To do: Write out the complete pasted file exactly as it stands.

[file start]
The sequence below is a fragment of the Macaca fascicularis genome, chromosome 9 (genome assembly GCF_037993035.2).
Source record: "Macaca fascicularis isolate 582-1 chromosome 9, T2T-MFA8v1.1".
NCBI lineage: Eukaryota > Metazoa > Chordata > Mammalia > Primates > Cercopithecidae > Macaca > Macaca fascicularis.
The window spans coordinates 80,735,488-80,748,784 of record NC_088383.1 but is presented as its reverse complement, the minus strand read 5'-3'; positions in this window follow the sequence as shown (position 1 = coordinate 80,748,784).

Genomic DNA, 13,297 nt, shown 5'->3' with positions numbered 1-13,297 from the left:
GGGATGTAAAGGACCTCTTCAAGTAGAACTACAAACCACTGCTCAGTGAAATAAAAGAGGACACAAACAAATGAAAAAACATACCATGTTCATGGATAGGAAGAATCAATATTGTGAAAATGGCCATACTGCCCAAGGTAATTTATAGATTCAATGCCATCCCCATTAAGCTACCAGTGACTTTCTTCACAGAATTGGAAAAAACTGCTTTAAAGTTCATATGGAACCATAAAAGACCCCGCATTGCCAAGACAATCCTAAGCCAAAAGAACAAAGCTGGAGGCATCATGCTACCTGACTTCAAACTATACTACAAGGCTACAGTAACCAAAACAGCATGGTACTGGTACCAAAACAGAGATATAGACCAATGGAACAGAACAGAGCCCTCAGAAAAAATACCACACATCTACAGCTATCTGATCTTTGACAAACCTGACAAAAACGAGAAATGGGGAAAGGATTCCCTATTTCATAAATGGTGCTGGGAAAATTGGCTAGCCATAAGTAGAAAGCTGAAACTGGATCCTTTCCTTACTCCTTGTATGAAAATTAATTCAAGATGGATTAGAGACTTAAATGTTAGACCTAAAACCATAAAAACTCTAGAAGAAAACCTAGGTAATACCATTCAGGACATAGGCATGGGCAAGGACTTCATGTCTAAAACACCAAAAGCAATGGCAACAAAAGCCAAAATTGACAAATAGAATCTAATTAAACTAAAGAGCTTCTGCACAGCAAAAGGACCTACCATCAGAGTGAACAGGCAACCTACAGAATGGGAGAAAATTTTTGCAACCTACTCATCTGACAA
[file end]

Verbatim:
The sequence below is a fragment of the Macaca fascicularis genome, chromosome 9 (genome assembly GCF_037993035.2).
Source record: "Macaca fascicularis isolate 582-1 chromosome 9, T2T-MFA8v1.1".
NCBI lineage: Eukaryota > Metazoa > Chordata > Mammalia > Primates > Cercopithecidae > Macaca > Macaca fascicularis.
The window spans coordinates 80,735,488-80,748,784 of record NC_088383.1 but is presented as its reverse complement, the minus strand read 5'-3'; positions in this window follow the sequence as shown (position 1 = coordinate 80,748,784).

Genomic DNA, 13,297 nt, shown 5'->3' with positions numbered 1-13,297 from the left:
GGGATGTAAAGGACCTCTTCAAGTAGAACTACAAACCACTGCTCAGTGAAATAAAAGAGGACACAAACAAATGAAAAAACATACCATGTTCATGGATAGGAAGAATCAATATTGTGAAAATGGCCATACTGCCCAAGGTAATTTATAGATTCAATGCCATCCCCATTAAGCTACCAGTGACTTTCTTCACAGAATTGGAAAAAACTGCTTTAAAGTTCATATGGAACCATAAAAGACCCCGCATTGCCAAGACAATCCTAAGCCAAAAGAACAAAGCTGGAGGCATCATGCTACCTGACTTCAAACTATACTACAAGGCTACAGTAACCAAAACAGCATGGTACTGGTACCAAAACAGAGATATAGACCAATGGAACAGAACAGAGCCCTCAGAAAAAATACCACACATCTACAGCTATCTGATCTTTGACAAACCTGACAAAAACGAGAAATGGGGAAAGGATTCCCTATTTCATAAATGGTGCTGGGAAAATTGGCTAGCCATAAGTAGAAAGCTGAAACTGGATCCTTTCCTTACTCCTTGTATGAAAATTAATTCAAGATGGATTAGAGACTTAAATGTTAGACCTAAAACCATAAAAACTCTAGAAGAAAACCTAGGTAATACCATTCAGGACATAGGCATGGGCAAGGACTTCATGTCTAAAACACCAAAAGCAATGGCAACAAAAGCCAAAATTGACAAATAGAATCTAATTAAACTAAAGAGCTTCTGCACAGCAAAAGGACCTACCATCAGAGTGAACAGGCAACCTACAGAATGGGAGAAAATTTTTGCAACCTACTCATCTGACAA